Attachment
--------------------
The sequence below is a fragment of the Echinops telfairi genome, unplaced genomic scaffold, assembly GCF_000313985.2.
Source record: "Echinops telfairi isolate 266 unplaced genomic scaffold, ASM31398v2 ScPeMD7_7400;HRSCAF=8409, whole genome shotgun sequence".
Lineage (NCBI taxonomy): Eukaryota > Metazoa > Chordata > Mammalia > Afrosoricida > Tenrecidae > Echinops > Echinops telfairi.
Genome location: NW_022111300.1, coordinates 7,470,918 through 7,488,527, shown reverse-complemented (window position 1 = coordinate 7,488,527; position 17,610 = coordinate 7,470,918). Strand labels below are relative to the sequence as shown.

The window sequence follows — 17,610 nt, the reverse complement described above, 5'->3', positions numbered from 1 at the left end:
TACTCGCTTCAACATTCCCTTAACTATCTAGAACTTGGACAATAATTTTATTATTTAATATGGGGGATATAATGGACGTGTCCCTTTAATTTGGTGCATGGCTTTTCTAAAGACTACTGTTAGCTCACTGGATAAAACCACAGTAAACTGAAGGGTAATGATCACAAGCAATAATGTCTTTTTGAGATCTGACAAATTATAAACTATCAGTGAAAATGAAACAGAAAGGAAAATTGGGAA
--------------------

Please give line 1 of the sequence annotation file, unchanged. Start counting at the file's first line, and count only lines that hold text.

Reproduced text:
The sequence below is a fragment of the Echinops telfairi genome, unplaced genomic scaffold, assembly GCF_000313985.2.